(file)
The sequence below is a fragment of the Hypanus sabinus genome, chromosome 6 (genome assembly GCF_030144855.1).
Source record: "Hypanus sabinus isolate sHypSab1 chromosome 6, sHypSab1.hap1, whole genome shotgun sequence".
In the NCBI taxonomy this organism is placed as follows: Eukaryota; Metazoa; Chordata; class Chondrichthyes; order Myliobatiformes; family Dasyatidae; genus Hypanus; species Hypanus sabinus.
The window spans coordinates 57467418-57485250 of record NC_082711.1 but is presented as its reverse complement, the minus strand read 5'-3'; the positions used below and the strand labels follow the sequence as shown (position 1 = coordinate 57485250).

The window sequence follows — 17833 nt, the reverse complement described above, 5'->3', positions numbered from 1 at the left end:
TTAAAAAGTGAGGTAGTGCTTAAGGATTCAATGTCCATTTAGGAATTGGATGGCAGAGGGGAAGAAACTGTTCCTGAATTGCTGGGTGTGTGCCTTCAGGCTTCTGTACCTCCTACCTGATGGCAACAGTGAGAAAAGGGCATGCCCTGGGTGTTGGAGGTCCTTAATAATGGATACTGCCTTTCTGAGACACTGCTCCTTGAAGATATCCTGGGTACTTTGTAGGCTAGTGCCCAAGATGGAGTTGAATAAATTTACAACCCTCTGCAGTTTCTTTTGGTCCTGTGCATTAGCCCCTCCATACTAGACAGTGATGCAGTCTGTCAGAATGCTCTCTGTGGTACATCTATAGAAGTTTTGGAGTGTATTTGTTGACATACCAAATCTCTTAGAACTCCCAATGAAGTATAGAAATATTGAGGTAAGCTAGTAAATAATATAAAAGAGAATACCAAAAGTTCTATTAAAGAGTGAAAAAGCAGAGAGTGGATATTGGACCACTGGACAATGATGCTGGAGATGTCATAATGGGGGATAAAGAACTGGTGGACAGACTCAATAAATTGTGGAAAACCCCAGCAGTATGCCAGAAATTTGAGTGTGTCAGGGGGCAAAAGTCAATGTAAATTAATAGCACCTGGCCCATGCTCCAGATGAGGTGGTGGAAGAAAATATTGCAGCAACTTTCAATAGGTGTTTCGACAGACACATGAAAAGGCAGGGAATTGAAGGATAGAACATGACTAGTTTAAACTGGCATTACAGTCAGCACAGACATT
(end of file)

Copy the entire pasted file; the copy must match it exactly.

The sequence below is a fragment of the Hypanus sabinus genome, chromosome 6 (genome assembly GCF_030144855.1).
Source record: "Hypanus sabinus isolate sHypSab1 chromosome 6, sHypSab1.hap1, whole genome shotgun sequence".
In the NCBI taxonomy this organism is placed as follows: Eukaryota; Metazoa; Chordata; class Chondrichthyes; order Myliobatiformes; family Dasyatidae; genus Hypanus; species Hypanus sabinus.
The window spans coordinates 57467418-57485250 of record NC_082711.1 but is presented as its reverse complement, the minus strand read 5'-3'; the positions used below and the strand labels follow the sequence as shown (position 1 = coordinate 57485250).

The window sequence follows — 17833 nt, the reverse complement described above, 5'->3', positions numbered from 1 at the left end:
TTAAAAAGTGAGGTAGTGCTTAAGGATTCAATGTCCATTTAGGAATTGGATGGCAGAGGGGAAGAAACTGTTCCTGAATTGCTGGGTGTGTGCCTTCAGGCTTCTGTACCTCCTACCTGATGGCAACAGTGAGAAAAGGGCATGCCCTGGGTGTTGGAGGTCCTTAATAATGGATACTGCCTTTCTGAGACACTGCTCCTTGAAGATATCCTGGGTACTTTGTAGGCTAGTGCCCAAGATGGAGTTGAATAAATTTACAACCCTCTGCAGTTTCTTTTGGTCCTGTGCATTAGCCCCTCCATACTAGACAGTGATGCAGTCTGTCAGAATGCTCTCTGTGGTACATCTATAGAAGTTTTGGAGTGTATTTGTTGACATACCAAATCTCTTAGAACTCCCAATGAAGTATAGAAATATTGAGGTAAGCTAGTAAATAATATAAAAGAGAATACCAAAAGTTCTATTAAAGAGTGAAAAAGCAGAGAGTGGATATTGGACCACTGGACAATGATGCTGGAGATGTCATAATGGGGGATAAAGAACTGGTGGACAGACTCAATAAATTGTGGAAAACCCCAGCAGTATGCCAGAAATTTGAGTGTGTCAGGGGGCAAAAGTCAATGTAAATTAATAGCACCTGGCCCATGCTCCAGATGAGGTGGTGGAAGAAAATATTGCAGCAACTTTCAATAGGTGTTTCGACAGACACATGAAAAGGCAGGGAATTGAAGGATAGAACATGACTAGTTTAAACTGGCATTACAGTCAGCACAGACATT